Named after the inhospitable Namib desert wich is renowned for its pristine and picturesque landscapes, little is known about the early history of Namibia. It was only by the middle of the nineteenth century that explorers, ivory hunters and missionaries began to venture into the interior of South West Africa, where after it was colonised by Germany. This predominantly arid country hosts one of the oldest deserts and highest dunes in the world and the third largest game reserve in Africa. Ranging from coastal and desert plains, rugged mountains and rocky plateaus on the inland to densley wooded bushveld, Namibia undeniably presents a photographer’s paradise.
With a variety of ethnic cultures scatered over an area four times the size of Great Brittan, you hardly even notice the sparsely populated 2 million people inhabiting the country. Namibia is one of the richests African countries boasting its econy through mining, fisheries, agriculture and tourism, even though it is not as developed as some of its African neigbours.
With more then 300 sushine-filled days, Namibia is an excellent all year round destination. It offers diverse wildlife and unique vegetation with remarkable adaptations to survive in this harsh land. Hosting four different landscapes with unique characteristics and attractions, Namibia is nestled between the Skeleton coast and desert plains on the west, with canyons, dry riverbeds and barren mountain ranges in the central parts, filled with dense bushveld in the north-east, rounded off by the Kalahari Desert on the south-east, bordering Botswana. The Kunene River in the north marks the boundry to Angola with the Orange River in the south separating the country from South Africa. Being one of the worlds driest deserts, the Namib stays cool from the cold Benguela current, keeping it free from rain for most of the year. Coastal fog from the Atlantic Ocean provides moisture to this area. The altitude confirms summer rainfall to the interior of the country, with high day temperatures and cool nights. Winter nights can be fairly cold and days are generally warm and pleasant. The average annual rainfall varies from less than 50mm at the coast to 350mm in the central parts and up to 700mm in the Caprivi, bordering the Okovango Delta in Botswanna.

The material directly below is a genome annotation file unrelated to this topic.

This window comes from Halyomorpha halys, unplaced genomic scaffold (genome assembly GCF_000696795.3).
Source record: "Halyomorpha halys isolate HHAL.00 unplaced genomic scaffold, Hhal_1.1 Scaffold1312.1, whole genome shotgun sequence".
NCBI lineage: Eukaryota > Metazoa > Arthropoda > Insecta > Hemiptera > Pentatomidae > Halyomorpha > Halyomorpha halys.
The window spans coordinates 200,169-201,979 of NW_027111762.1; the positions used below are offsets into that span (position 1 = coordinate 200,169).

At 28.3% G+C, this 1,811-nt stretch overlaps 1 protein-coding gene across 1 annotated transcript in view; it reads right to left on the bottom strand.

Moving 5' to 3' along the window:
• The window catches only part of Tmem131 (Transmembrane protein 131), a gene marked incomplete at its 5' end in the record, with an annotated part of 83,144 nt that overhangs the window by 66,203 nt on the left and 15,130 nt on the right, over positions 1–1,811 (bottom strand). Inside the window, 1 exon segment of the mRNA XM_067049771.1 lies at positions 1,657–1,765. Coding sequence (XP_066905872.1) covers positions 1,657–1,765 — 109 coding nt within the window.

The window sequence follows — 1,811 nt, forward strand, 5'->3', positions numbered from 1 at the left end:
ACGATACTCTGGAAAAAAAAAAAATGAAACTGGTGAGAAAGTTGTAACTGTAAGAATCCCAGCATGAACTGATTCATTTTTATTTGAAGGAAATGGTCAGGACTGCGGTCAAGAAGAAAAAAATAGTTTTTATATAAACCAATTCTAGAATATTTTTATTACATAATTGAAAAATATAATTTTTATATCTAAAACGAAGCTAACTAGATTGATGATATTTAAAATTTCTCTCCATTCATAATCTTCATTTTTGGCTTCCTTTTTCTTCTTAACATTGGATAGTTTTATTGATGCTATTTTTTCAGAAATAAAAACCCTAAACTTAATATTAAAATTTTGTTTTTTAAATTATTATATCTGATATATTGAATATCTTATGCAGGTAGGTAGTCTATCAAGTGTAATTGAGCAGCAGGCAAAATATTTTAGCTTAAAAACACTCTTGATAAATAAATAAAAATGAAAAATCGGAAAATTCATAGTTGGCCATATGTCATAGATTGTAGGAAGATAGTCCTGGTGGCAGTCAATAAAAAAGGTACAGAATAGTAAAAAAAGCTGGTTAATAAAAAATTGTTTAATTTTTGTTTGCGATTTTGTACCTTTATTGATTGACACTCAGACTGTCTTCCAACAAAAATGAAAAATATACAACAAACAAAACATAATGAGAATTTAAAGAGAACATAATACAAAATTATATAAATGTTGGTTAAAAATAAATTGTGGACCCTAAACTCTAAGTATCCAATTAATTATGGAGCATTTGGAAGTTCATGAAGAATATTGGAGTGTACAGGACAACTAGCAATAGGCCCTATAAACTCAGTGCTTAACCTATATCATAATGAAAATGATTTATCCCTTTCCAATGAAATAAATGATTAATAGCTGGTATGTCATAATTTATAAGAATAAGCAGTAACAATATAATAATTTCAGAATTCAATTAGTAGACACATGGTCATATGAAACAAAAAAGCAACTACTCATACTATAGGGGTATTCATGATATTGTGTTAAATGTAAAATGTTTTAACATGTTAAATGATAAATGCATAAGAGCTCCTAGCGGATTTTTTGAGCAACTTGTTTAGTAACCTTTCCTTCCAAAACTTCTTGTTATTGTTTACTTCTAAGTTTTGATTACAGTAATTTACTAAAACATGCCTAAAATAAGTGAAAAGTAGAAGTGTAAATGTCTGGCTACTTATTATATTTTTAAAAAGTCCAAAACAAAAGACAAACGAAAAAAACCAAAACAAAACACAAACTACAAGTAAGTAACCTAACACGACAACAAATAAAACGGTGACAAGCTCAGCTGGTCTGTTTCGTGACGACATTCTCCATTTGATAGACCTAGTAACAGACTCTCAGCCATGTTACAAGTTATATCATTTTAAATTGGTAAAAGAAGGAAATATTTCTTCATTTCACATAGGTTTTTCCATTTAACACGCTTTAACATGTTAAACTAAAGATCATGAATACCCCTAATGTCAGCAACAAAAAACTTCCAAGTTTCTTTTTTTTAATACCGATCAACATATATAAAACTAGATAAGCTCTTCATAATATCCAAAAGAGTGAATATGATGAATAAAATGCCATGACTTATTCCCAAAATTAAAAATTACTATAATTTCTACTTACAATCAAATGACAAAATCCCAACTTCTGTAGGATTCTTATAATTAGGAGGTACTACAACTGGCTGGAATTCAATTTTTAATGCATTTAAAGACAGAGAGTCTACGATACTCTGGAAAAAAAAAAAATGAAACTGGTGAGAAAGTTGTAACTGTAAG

The Namibian Dollar is linked on a one to one exchange with the South African Rand, which is also accepted throughout Namibia. International visitors gain tremendously when visiting the country.
It is the easiest to visit Namibia with Rands instead of Namibian Dollars and it is strongly suggested to exchange any Namibian Dollars back to Rands before leaving the country, as the Namibian Dollar is seldom available or accepted in banks outside Namibia. Mastercard and Visa are most commonly accepted, except in more rural areas. Credit cards can not be used to pay for fuel.
Ensure that you have adequate cover from your travel insurance for lost luggage and medical expenses as well as delays and cancellations. Even if you are self-driving it is sensable to have complete coverage for your journey.
The major private hospitals are of a good standard with clean and safe facilities. In serious medical cases, evacution will be done by air to South Africa where further facilities are available, hence the reason for comprehensive travel insurance. Northern Namibia, including Etosha is listed as malaria areas. The rest of Namibia practically holds no risk at all. A doctor should advise you well in advance of your departure and be sure to do thorough research by yourself.
thombe SAFARI will highly recommend an extended visit to Namibia to discover more of the land of contrasts on your own. Join the forum discussions for more info on Namibia or any travel related queries you may have.